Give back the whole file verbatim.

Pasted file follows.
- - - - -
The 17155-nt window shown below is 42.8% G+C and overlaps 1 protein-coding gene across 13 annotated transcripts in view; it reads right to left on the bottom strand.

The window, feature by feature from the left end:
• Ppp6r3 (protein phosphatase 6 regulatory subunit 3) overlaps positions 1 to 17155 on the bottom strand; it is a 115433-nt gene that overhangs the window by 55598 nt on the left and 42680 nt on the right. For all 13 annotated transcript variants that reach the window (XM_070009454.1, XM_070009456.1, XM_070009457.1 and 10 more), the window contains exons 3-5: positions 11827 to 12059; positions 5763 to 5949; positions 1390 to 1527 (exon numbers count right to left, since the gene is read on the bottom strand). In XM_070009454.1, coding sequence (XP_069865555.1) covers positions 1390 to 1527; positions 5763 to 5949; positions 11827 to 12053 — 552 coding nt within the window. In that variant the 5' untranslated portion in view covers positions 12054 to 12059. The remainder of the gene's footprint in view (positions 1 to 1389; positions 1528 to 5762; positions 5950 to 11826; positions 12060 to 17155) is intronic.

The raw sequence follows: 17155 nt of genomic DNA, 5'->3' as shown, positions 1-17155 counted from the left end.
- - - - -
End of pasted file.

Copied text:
The 17155-nt window shown below is 42.8% G+C and overlaps 1 protein-coding gene across 13 annotated transcripts in view; it reads right to left on the bottom strand.

The window, feature by feature from the left end:
• Ppp6r3 (protein phosphatase 6 regulatory subunit 3) overlaps positions 1 to 17155 on the bottom strand; it is a 115433-nt gene that overhangs the window by 55598 nt on the left and 42680 nt on the right. For all 13 annotated transcript variants that reach the window (XM_070009454.1, XM_070009456.1, XM_070009457.1 and 10 more), the window contains exons 3-5: positions 11827 to 12059; positions 5763 to 5949; positions 1390 to 1527 (exon numbers count right to left, since the gene is read on the bottom strand). In XM_070009454.1, coding sequence (XP_069865555.1) covers positions 1390 to 1527; positions 5763 to 5949; positions 11827 to 12053 — 552 coding nt within the window. In that variant the 5' untranslated portion in view covers positions 12054 to 12059. The remainder of the gene's footprint in view (positions 1 to 1389; positions 1528 to 5762; positions 5950 to 11826; positions 12060 to 17155) is intronic.

The raw sequence follows: 17155 nt of genomic DNA, 5'->3' as shown, positions 1-17155 counted from the left end.